# How to deal with exercises with no solutions given?

Probably most people will acknowledge the importance of doing exercises when reading a mathematical textbook. Here I am talking about a textbook of similar level as those ones listed in GTM. However, there is usually no solution avalible for those exercises in most mathematical books. When one tries to do exercises without solutions, it seems to me that two problems may occur:

1. One cannot easily verify if his/her answer is correct. For example, if an exercise asks the reader to find all groups of order $52$, without a solution how can one make sure that s/he has listed all the possible answers without mistake? Even for those "show that" questions, it is still possible that the reader gives a false proof and contains some (possibly non-obvious) errors.

2. For those questions one just cannot solve after working on it for a long time, how can s/he find out the solution? I know that one can ask the question here or to a teacher or a fellow student, etc.; but is there any better way?

For myself, I find much more motivated to do those exercises with solutions, then compare my answers with the suggested ones, then continue to do more. But for those without solutions I can hardly even motivate myself to attempt them, for the two reasons mentioned above. Anyone has any suggestions on what we should do with those exercises in a textbook?

Any comments and suggestions will be much appreciated.

• What is the GTM? – Harald Hanche-Olsen Mar 16 '13 at 10:35
• @HaraldHanche-Olsen Based on the OP's reference to groups of order 52, I think it is "Graduate Texts in Mathematics", a series of books by Springer. – A.P. Mar 16 '13 at 10:41

For exercises with solutions, there is a terrible bias : you work much less to find the solution.

The thing is that you don't really need to find the solution of an exercise, a good exercise should let you think a lot of the profound nature of the problem.

The exercises without solutions are the best to learn, by far.

And after some days, if you still don't find the solution and you are frustrated, ask a fellow. It encourages discussion which is really good for learning.

Your problem $\#1$ is a fake problem, because at the end when you write a proof, you know if there is something that is not perfectly clear in your proof. Once you've learnt how to write a perfect detailed proof, there is no space for mistakes.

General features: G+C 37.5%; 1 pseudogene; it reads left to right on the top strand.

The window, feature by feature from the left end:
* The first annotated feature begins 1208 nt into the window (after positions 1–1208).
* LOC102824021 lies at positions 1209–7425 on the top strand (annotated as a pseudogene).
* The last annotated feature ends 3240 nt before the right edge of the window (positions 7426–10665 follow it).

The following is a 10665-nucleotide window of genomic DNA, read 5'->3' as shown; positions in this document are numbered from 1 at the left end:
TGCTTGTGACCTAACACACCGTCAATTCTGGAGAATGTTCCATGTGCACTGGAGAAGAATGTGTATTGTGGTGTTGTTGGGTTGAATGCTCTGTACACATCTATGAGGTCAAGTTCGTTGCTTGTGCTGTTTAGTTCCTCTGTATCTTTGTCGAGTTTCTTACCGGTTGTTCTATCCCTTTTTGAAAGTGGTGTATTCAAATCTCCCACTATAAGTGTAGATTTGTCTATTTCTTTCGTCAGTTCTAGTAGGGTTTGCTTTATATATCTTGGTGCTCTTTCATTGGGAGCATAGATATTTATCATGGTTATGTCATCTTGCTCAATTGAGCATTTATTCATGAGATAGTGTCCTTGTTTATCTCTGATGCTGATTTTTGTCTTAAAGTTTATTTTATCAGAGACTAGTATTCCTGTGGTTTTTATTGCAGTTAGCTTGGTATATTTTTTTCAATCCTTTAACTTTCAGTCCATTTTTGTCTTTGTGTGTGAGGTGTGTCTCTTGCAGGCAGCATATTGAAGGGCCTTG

• I agree completely. As an additional solution for #2, note that you can always post a question on SE. I am aware also of compilation of answers for some textbooks that do not normally have answers (for instance, Hartshorne's Algebraic Geometry). – Jakub Konieczny Mar 16 '13 at 13:12
• I think this answer contains several oversimplifications. First: "The thing is that you don't really need to find the solution of an exercise". But sometimes you really do: many texts leave steps of theorems as exercises. If you can't do the exercise, what do you do, stop reading the text? "Once you've learnt how to write a perfect detailed proof, there is no space for mistakes." It sounds to me like you are saying that sufficiently mature mathematicians never write faulty proofs. This is a nice idea but it is unfortunately false: have you ever refereed a research paper? Or written one? – Pete L. Clark Jul 2 '13 at 11:08
• @JakubKonieczny, may I know where I can find the "compilation of answers for some textbooks that do not normally have answers"? – Zuriel Sep 20 '16 at 1:41
• Thanks for the answer! May I know if it is normal for the author(s) of the book have all the solutions and will be willing to share if we ask for it? – Zuriel Dec 27 '16 at 23:54
• @JakubKonieczny Without solutions I make too less exercises and get in time stress, because I get stuck on one for too long and can't ask too much to teachers. In addition, on SE most of my questions have not been answered. For projects it is normal that not every problem can be solved, but there is a difference in math subjects, where learning maths by making much exercises is of highest priority, and projects, where doing experience with research has priority. – Rocco van Vreumingen Apr 6 at 19:32

I think that it would be nice to have a separate book with full workout solutions. Remember that sometime there is more than one choice to get to the right answer.However the person that is making use of this book will have the option to choose the best way he understands the most and that he or she can easily remember. I think that every one should be mature enough not to cheat on himself,and use such a book as a tool to check his abilities.

• Thanks! However, is such a book always available for all subjects? I know that for more elementary subjects such as calculus or linear algebra this should not be an issue. But how about for algebraic topology or knot theory? – Zuriel Mar 1 '18 at 8:23